Cup noodles have traditionally been a cheap, filling way to suddenly get a huge amount of salt in your system. Right? Do they actually do anything else? As Americans look for snack foods that are at least nominally healthier and that have fewer additives, even the makers of cup noodles are cutting back on sodium and artificial flavors. [More]
We’ve come a long way from complaints that the weed you bought in the school parking lot was cut with oregano that fall on deaf ears (because really, you should know better): now that there’s a burgeoning legal marijuana industry in some states, consumer complaints and grievances can be aired in court. Like a lawsuit in Oregon that claims the makers of an “all natural” insecticide used on “organically grown” pot plants actually contains a chemical substance. [More]
One would assume when buying a product marketed as “all-natural” or “100% natural” that said product wouldn’t contain synthetic ingredients like phenoxyethanol or polyethylene, right? Wrong. At least, that’s the cases for five companies facing action by federal regulators for allegedly making false claims about their products’ ingredients.
Late last year, Pepsi prepared to introduce a new beverage, the old-timey and upscale 1893, or as its trademark application called it, “1893 From the Makers of Pepsi-Cola.” It’s just one of many products taking advantage of a strange trend in soft drinks right now: making products with real sugar is a selling point, something that the industry might not have expected just a few years ago. [More]
When it comes to products with labels reading “all natural,” are you willing to pay more than you would otherwise? Whole Foods customers who have filed lawsuits against the grocery chain said they paid a premium price for baked goods that were falsely labeled as natural, as they actually contained synthetic ingredients. [More]
One of the many labels that you’ll see on food at your local food-buying store is “natural.” What marketers want you to think is that “natural” products lack artificial flavor or color additives or preservatives, and maybe even that they’re made with organic ingredients. What it actually means is that the product says “natural” on the label, and that label is probably in shades of tan and light green. [More]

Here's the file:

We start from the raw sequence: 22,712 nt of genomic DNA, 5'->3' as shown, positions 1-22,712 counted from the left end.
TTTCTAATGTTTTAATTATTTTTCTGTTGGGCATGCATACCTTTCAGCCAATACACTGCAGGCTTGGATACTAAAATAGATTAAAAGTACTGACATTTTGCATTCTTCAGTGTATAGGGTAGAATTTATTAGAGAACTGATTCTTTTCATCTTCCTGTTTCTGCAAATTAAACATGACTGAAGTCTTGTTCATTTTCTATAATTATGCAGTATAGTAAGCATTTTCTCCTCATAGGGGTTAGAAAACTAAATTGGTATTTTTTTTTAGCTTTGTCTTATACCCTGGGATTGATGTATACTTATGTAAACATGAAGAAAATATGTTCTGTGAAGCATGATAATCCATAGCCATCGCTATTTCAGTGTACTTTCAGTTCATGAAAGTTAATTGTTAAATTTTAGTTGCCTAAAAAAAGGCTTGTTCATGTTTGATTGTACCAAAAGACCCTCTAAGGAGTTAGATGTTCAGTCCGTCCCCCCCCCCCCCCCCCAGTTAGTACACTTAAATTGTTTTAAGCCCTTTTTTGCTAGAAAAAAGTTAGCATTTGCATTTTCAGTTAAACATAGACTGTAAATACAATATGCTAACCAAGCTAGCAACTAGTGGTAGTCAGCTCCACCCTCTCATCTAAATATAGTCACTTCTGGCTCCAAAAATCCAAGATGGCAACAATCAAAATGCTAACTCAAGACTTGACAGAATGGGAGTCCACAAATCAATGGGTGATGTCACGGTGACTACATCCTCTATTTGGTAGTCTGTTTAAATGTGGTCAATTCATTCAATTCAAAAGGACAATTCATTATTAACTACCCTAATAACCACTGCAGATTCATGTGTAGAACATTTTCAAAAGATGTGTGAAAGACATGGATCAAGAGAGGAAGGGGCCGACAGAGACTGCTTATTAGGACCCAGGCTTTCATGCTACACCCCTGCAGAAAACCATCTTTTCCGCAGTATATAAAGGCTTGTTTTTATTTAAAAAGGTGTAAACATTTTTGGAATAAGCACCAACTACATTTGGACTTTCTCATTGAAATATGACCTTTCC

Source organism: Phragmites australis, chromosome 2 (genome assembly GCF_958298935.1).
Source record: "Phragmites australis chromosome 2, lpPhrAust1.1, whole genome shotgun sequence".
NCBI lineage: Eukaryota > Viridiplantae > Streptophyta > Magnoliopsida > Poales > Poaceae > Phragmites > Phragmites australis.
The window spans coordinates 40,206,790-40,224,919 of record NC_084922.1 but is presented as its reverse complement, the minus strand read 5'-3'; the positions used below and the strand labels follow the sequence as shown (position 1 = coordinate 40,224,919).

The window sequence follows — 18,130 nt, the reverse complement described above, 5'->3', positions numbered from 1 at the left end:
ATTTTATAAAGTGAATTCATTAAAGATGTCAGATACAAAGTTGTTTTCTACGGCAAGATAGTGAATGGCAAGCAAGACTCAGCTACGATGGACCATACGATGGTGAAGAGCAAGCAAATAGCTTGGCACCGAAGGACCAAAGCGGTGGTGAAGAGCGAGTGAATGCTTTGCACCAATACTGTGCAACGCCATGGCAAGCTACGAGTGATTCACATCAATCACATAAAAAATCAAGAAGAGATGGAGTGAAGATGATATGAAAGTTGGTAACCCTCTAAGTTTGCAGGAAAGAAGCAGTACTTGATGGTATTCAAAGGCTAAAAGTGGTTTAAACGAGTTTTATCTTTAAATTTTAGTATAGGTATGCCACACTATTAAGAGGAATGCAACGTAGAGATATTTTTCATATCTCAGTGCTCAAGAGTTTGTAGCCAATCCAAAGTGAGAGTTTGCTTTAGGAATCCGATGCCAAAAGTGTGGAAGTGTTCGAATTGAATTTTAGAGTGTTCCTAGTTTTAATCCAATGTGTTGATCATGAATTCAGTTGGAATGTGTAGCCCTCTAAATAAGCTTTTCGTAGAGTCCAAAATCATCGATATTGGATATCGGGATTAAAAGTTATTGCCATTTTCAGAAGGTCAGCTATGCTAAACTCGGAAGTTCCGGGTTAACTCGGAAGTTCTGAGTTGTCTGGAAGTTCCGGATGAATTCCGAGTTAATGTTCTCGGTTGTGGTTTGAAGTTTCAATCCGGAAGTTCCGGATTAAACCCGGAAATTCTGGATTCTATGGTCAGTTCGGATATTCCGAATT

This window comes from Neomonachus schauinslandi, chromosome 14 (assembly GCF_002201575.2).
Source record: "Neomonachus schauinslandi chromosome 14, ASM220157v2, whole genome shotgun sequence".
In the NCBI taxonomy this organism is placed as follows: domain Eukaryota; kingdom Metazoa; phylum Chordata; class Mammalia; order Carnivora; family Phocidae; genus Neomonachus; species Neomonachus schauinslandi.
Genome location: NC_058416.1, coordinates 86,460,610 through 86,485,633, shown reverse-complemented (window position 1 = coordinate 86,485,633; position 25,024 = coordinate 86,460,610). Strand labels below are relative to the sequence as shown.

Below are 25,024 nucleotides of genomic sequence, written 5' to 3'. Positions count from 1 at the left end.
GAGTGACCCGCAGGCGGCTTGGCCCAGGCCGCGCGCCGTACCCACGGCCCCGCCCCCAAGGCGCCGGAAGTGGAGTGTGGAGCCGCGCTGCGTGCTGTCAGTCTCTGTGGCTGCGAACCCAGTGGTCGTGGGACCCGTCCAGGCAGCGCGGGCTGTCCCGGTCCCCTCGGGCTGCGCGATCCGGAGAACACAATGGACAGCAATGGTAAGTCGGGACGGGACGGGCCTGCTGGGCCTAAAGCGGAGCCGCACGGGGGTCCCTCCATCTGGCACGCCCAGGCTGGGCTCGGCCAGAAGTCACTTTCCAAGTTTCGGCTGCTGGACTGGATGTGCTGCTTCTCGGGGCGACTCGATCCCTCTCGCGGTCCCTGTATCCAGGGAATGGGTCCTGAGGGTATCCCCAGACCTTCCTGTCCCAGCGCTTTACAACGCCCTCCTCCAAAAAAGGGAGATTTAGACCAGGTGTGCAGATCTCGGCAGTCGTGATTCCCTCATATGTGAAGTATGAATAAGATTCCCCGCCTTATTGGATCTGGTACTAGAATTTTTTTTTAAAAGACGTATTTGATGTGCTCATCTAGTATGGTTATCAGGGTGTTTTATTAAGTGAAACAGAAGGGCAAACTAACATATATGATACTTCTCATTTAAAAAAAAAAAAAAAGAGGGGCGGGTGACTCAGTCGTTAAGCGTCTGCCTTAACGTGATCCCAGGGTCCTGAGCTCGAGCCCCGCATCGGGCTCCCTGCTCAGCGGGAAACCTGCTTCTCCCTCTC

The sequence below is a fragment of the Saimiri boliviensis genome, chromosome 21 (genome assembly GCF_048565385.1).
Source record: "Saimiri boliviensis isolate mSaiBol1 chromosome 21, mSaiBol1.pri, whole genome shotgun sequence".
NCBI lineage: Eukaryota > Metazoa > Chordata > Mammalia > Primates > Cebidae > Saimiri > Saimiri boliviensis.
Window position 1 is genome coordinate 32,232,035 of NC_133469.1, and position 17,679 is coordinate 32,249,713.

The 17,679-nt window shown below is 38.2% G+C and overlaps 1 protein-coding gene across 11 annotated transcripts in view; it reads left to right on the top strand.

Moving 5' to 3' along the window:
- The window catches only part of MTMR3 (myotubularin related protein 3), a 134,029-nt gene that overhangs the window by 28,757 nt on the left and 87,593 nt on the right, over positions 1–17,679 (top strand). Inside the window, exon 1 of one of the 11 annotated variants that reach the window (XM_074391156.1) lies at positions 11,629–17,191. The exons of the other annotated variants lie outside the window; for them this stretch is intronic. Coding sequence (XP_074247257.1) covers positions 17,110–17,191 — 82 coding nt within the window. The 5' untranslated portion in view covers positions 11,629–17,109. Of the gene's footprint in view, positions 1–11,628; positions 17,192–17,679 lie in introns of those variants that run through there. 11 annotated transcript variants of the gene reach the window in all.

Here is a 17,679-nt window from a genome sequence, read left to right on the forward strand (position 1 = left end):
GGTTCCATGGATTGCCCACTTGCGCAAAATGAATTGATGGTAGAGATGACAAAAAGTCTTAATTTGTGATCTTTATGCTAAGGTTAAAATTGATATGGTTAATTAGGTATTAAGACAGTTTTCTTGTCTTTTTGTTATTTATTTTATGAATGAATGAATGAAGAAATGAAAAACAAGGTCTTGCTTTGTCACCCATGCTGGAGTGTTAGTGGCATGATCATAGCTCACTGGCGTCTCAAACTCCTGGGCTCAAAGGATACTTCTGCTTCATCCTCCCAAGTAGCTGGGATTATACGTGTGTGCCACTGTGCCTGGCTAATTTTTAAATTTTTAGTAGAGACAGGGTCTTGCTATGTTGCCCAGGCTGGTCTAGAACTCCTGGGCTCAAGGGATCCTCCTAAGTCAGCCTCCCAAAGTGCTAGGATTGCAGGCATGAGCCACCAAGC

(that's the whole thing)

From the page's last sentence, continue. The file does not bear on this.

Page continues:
Joining competitors in the packaged food market like General Mills, Nestlé USA, and Kraft and chain restaurants like Subway, Panera, Taco Bell, and Pizza Hut, Campbell Soup Company announced this week that it will stop using artificial colors and flavors in all of its products sold in North America in 2018. [More]
When it comes to what we slap on our faces, a new survey says we’ve got more than just beauty on our minds when choosing which cosmetics to buy: Turns out a love for plants, animals and all things natural is the guiding force when shoppers are making decisions in the beauty aisle.
It’s always nice to know what you’re putting in your body comes from all-natural ingredients, not, say something called pyridoxine hydrochloride found in Kashi products. That doesn’t sound very natural, does it? That’s because it probably isn’t. [More]
The brand name “Cow Wow” can refer to one of two products. It could be “Cow Wow” the liquid cow manure concentrate, a nutritious but smelly garden fertilizer. Or it could be “Cow Wow” the flavored, shelf-stable organic milk, a nutritious but sugar-laden dairy product. Choose carefully. [More]
Reader Sarah got a laugh from her egg nog this morning. The package says the ingredients are all natural, just “exactly” like when “Grandfather started our dairy business in 1898.”